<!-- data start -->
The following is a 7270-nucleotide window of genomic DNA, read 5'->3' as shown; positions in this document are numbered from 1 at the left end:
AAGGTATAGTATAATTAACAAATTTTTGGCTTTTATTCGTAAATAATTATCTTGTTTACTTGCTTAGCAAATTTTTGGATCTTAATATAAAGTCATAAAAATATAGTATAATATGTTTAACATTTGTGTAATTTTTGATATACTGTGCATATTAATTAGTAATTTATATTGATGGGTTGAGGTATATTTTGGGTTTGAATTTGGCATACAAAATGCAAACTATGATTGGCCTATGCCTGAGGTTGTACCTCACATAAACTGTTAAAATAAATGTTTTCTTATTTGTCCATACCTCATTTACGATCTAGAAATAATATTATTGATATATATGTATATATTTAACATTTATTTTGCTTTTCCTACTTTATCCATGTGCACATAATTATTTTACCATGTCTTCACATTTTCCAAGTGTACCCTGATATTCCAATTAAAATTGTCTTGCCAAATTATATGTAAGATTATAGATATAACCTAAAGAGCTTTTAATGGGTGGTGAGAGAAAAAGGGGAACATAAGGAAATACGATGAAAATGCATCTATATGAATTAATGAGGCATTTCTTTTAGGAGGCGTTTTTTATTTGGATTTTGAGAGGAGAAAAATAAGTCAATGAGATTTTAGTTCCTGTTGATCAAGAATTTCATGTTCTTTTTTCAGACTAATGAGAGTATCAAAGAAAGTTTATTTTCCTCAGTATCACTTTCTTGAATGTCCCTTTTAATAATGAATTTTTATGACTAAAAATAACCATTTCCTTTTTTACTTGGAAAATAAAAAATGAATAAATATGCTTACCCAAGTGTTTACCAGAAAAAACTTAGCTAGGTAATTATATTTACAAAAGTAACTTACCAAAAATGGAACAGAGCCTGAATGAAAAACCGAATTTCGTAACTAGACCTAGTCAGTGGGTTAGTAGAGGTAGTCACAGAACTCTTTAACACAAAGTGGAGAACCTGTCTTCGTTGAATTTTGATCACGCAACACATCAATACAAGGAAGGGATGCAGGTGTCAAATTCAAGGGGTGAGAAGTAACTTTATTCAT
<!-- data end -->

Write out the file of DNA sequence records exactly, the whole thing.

The following is a 7270-nucleotide window of genomic DNA, read 5'->3' as shown; positions in this document are numbered from 1 at the left end:
AAGGTATAGTATAATTAACAAATTTTTGGCTTTTATTCGTAAATAATTATCTTGTTTACTTGCTTAGCAAATTTTTGGATCTTAATATAAAGTCATAAAAATATAGTATAATATGTTTAACATTTGTGTAATTTTTGATATACTGTGCATATTAATTAGTAATTTATATTGATGGGTTGAGGTATATTTTGGGTTTGAATTTGGCATACAAAATGCAAACTATGATTGGCCTATGCCTGAGGTTGTACCTCACATAAACTGTTAAAATAAATGTTTTCTTATTTGTCCATACCTCATTTACGATCTAGAAATAATATTATTGATATATATGTATATATTTAACATTTATTTTGCTTTTCCTACTTTATCCATGTGCACATAATTATTTTACCATGTCTTCACATTTTCCAAGTGTACCCTGATATTCCAATTAAAATTGTCTTGCCAAATTATATGTAAGATTATAGATATAACCTAAAGAGCTTTTAATGGGTGGTGAGAGAAAAAGGGGAACATAAGGAAATACGATGAAAATGCATCTATATGAATTAATGAGGCATTTCTTTTAGGAGGCGTTTTTTATTTGGATTTTGAGAGGAGAAAAATAAGTCAATGAGATTTTAGTTCCTGTTGATCAAGAATTTCATGTTCTTTTTTCAGACTAATGAGAGTATCAAAGAAAGTTTATTTTCCTCAGTATCACTTTCTTGAATGTCCCTTTTAATAATGAATTTTTATGACTAAAAATAACCATTTCCTTTTTTACTTGGAAAATAAAAAATGAATAAATATGCTTACCCAAGTGTTTACCAGAAAAAACTTAGCTAGGTAATTATATTTACAAAAGTAACTTACCAAAAATGGAACAGAGCCTGAATGAAAAACCGAATTTCGTAACTAGACCTAGTCAGTGGGTTAGTAGAGGTAGTCACAGAACTCTTTAACACAAAGTGGAGAACCTGTCTTCGTTGAATTTTGATCACGCAACACATCAATACAAGGAAGGGATGCAGGTGTCAAATTCAAGGGGTGAGAAGTAACTTTATTCAT